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52 Tuesdays - Film Review

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by Richard Leathem (subscribe)
Freelance writer. Melbourne based cinephile. Fond of food.
Published April 26th 2014
One day a week, every week for a year
Director: Sophie Hyde
Cast: Tilda Cobham-Hervey; Del Herbert-Jane; Mario Spate, Imogen Archer, Sam Althuizen

Transgenderism is brought to the big screen with honesty and integrity in 52 Tuesdays, the story of a 16-year old girl watching her mother make the transition from a woman to a man. It's an assured and accomplished fiction feature debut by Australian director Sophie Hyde.

52 tuesdays sophie hyde
Mother and daughter James (Del Herbert-Jane) and Billie (Tilda Cobham-Hervey)

The 52 Tuesdays of the title refer to the allotted time each week that high school student Billie and mother Jane spend together. At film's beginning, Jane, who has long separated from husband Tom, tells Billie of her plans to change gender and requests that Billie live full-time with Tom. Up to this point Billie had always known and accepted that her mother was a lesbian. Her initial reaction to Jane taking steps to become James is merely one of personal resentment at having to leave home for the randomly assigned period of a year.

Before long Billie's weekly visits back home take on immense importance. She treasures the hours listening to her mother candidly talking about her testosterone treatment, chest operation and various other details about the transition.

On the surface it looks like everyone is being very adult and honest with each other, but there are secrets being withheld by everyone. James has a regular girlfriend that he hasn't found a way of telling Billie about yet, and Billie has struck up a friendship with Josh and Jasmine, a canoodling couple a year ahead of her at school. It's a friendship which has taken on a strange voyeuristic tone, with Billie coaxing the pair to be filmed making frank confessions of their sexual activities. Gradually she insinuates herself into their relationship.

52 tuesdays sophie hyde
Schoolmates Josh (Sam Althuizen) and Billie get intimate.

At first the film has a staccato feel to it, Billie films herself to give us intermittent internal dialogue, we get some grabs of Josh and Jasmine recreating an intimate moment, the chapter titles for each week pop up regularly and are accompanied by brief clips of topical news of the day (filming took place weekly, on every Tuesday in 2012). Some of the weekly vignettes with mother and daughter are almost as brief as the chapter titles, and the escapades between the three teenagers seem a strange diversion from the story. After a while though, the format takes shape, the time between the two main characters becomes more meaningful and the reasons for Billie's experimentation with her schoolmates become evident.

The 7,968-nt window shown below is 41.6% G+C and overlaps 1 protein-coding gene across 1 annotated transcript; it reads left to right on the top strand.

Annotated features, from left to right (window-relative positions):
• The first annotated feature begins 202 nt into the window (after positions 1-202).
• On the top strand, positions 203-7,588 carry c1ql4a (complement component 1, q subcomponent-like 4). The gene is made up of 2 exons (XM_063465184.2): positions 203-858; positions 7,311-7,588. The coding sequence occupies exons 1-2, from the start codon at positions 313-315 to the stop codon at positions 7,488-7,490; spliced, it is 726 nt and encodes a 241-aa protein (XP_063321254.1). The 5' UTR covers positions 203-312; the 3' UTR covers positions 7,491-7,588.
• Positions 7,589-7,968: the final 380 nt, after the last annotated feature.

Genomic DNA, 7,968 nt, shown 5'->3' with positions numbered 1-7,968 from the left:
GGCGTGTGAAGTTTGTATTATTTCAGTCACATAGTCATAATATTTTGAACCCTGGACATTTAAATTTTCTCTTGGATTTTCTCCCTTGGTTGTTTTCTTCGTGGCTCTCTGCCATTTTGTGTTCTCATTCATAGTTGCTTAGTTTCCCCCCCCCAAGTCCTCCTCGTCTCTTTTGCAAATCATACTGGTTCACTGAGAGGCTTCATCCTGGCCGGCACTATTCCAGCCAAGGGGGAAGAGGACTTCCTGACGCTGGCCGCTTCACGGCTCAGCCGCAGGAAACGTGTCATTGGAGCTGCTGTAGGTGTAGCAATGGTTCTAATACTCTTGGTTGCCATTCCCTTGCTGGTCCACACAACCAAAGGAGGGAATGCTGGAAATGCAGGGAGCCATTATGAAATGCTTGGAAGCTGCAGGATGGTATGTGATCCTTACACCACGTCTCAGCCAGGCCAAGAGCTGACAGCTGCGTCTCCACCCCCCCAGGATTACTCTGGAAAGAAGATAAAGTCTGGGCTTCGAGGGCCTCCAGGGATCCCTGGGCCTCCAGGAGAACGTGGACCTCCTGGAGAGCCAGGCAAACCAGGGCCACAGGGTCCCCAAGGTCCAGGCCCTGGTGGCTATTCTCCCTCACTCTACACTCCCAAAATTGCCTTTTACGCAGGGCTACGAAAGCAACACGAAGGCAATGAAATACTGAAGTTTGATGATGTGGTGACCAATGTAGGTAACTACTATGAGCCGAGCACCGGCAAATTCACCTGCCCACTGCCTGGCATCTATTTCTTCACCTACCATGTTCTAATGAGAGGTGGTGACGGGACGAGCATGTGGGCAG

Director Hyde has a background in documentaries, and it shows in the best possible way. The odyssey that Jane/James embarks upon comes across as authentic, and his filmed diary is interspersed with real life footage of transgender people talking about their experiences.

The idea to observe his story from the perspective of someone close to him is a smart one. Billie is at once someone we can relate to, yet we have the added layer of observing her insecurities and the increasing questioning of her own sexual identity.

52 tuesdays sophie hyde
James and Billie share an intense moment

The film is populated with people of various sexual orientation, from the transgendered mother, to gay uncle Harry and the bi-curious teenagers, yet it never feels schematic in its representation of the characters. The performances are natural across the board, with Tilda Cobham-Hervey carrying the weight of the film remarkably well and drawing comparisons to the wonderful Mia Wasikowska. Non-gender conforming Del Herbert-Jane is also entirely convincing as her transitioning mother.

52 Tuesdays is a film that educates and entertains, not an easy thing to do. It manages to provide social commentary without ever being didactic. It will likely be a career maker for emerging director Sophie Hyde and for much of its young and talented cast.

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Why? Sundance award winner from Australia
Where: At selected cinemas
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